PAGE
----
Reprinted with Permission from Ballard Spahr

Good news for internet hosts: NAFTA’s replacement, the United States-Mexico-Canada Agreement (USMCA), will extend the immunity Congress provided with Section 230 of the Communications Decency Act of 1996 (CDA) into neighboring North American countries.

In the United States, 28 U.S.C. § 230—which provides that online service providers are not considered “publishers” of third-party content posted or shared through their sites—has helped turn the internet into both a robust forum for public speech and the driving economic force behind an industry that increasingly relies on user-generated content.

The Digital Trade section of the USMCA closely tracks Section 230. It provides that the member states shall not “adopt or maintain measures” that create liability for “an interactive computer service as an information content provider … except to the extent the supplier or user has, in whole or in part, created, or developed the information.” Article 19.17(2). The agreement also creates immunity for good faith actions taken to limit access to “harmful or objectionable” content, providing a streamlined version of the CDA’s “Good Samaritan” provision.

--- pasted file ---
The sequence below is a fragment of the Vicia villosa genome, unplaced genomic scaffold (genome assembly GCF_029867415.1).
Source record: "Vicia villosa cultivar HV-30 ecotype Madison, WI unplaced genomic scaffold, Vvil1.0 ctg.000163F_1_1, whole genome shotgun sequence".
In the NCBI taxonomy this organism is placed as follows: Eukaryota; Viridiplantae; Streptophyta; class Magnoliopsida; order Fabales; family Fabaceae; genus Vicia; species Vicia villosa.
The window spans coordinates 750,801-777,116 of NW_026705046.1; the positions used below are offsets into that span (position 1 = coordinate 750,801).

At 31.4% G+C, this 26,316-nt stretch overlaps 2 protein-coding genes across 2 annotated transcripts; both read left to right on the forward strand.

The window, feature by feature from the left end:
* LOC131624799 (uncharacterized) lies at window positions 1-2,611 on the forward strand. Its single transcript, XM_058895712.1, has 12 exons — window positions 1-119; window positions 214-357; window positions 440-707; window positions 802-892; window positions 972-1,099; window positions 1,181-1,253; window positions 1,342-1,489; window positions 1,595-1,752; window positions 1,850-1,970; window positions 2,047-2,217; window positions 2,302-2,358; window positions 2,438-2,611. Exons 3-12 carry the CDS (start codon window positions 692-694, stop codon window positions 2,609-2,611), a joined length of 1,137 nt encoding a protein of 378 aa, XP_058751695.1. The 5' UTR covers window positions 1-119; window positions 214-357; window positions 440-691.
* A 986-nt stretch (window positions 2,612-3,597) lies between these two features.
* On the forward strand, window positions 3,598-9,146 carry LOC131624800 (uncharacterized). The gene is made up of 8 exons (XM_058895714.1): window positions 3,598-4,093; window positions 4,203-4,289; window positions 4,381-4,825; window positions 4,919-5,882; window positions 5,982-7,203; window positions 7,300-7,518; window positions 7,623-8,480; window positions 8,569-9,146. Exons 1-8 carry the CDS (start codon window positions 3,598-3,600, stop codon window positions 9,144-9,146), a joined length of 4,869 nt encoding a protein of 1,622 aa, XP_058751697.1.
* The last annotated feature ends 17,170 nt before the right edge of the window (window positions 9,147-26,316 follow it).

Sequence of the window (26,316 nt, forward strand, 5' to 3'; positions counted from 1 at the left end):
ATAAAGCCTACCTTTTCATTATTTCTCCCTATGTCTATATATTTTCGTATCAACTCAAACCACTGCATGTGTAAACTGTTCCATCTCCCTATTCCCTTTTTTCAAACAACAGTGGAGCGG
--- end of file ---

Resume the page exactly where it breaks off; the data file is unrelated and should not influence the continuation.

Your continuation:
This is promising news in a year of uncertainty around Section 230. In April, the President signed the Allow States and Victims to Fight Online Sex Trafficking Act of 2017 (FOSTA), which removes immunity for web hosts that promote or facilitate child sex-trafficking or prostitution. (See March 29, 2018, Client Alert.) Opponents feared that FOSTA foretold the demise of the CDA’s broad immunity. While FOSTA’s impact remains to be seen, the potential export of Section 230 is a welcome sign of life.

Attorneys in Ballard Spahr‘s Media and Entertainment Law Group are dedicated to supporting the free press and the First Amendment rights of groups and individuals. The Group helps clients navigate challenging media law issues across all platforms and industries.